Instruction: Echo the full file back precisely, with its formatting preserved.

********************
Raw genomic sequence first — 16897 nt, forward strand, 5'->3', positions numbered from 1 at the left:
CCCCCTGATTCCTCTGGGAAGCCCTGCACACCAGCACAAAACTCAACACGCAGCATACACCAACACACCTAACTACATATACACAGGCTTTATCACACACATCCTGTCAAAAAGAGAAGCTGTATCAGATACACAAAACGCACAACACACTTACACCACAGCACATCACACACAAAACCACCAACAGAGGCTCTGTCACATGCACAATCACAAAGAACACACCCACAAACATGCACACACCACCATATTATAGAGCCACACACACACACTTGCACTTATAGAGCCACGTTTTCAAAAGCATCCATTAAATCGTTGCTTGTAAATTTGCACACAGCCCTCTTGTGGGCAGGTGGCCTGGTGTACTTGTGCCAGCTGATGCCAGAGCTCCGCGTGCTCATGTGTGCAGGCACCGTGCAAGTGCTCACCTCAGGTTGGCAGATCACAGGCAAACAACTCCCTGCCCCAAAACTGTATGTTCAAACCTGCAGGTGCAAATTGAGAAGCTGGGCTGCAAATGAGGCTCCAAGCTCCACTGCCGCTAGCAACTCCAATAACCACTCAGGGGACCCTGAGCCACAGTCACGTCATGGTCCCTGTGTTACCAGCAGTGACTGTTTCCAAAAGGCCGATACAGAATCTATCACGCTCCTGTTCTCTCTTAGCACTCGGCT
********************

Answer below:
Raw genomic sequence first — 16897 nt, forward strand, 5'->3', positions numbered from 1 at the left:
CCCCCTGATTCCTCTGGGAAGCCCTGCACACCAGCACAAAACTCAACACGCAGCATACACCAACACACCTAACTACATATACACAGGCTTTATCACACACATCCTGTCAAAAAGAGAAGCTGTATCAGATACACAAAACGCACAACACACTTACACCACAGCACATCACACACAAAACCACCAACAGAGGCTCTGTCACATGCACAATCACAAAGAACACACCCACAAACATGCACACACCACCATATTATAGAGCCACACACACACACTTGCACTTATAGAGCCACGTTTTCAAAAGCATCCATTAAATCGTTGCTTGTAAATTTGCACACAGCCCTCTTGTGGGCAGGTGGCCTGGTGTACTTGTGCCAGCTGATGCCAGAGCTCCGCGTGCTCATGTGTGCAGGCACCGTGCAAGTGCTCACCTCAGGTTGGCAGATCACAGGCAAACAACTCCCTGCCCCAAAACTGTATGTTCAAACCTGCAGGTGCAAATTGAGAAGCTGGGCTGCAAATGAGGCTCCAAGCTCCACTGCCGCTAGCAACTCCAATAACCACTCAGGGGACCCTGAGCCACAGTCACGTCATGGTCCCTGTGTTACCAGCAGTGACTGTTTCCAAAAGGCCGATACAGAATCTATCACGCTCCTGTTCTCTCTTAGCACTCGGCT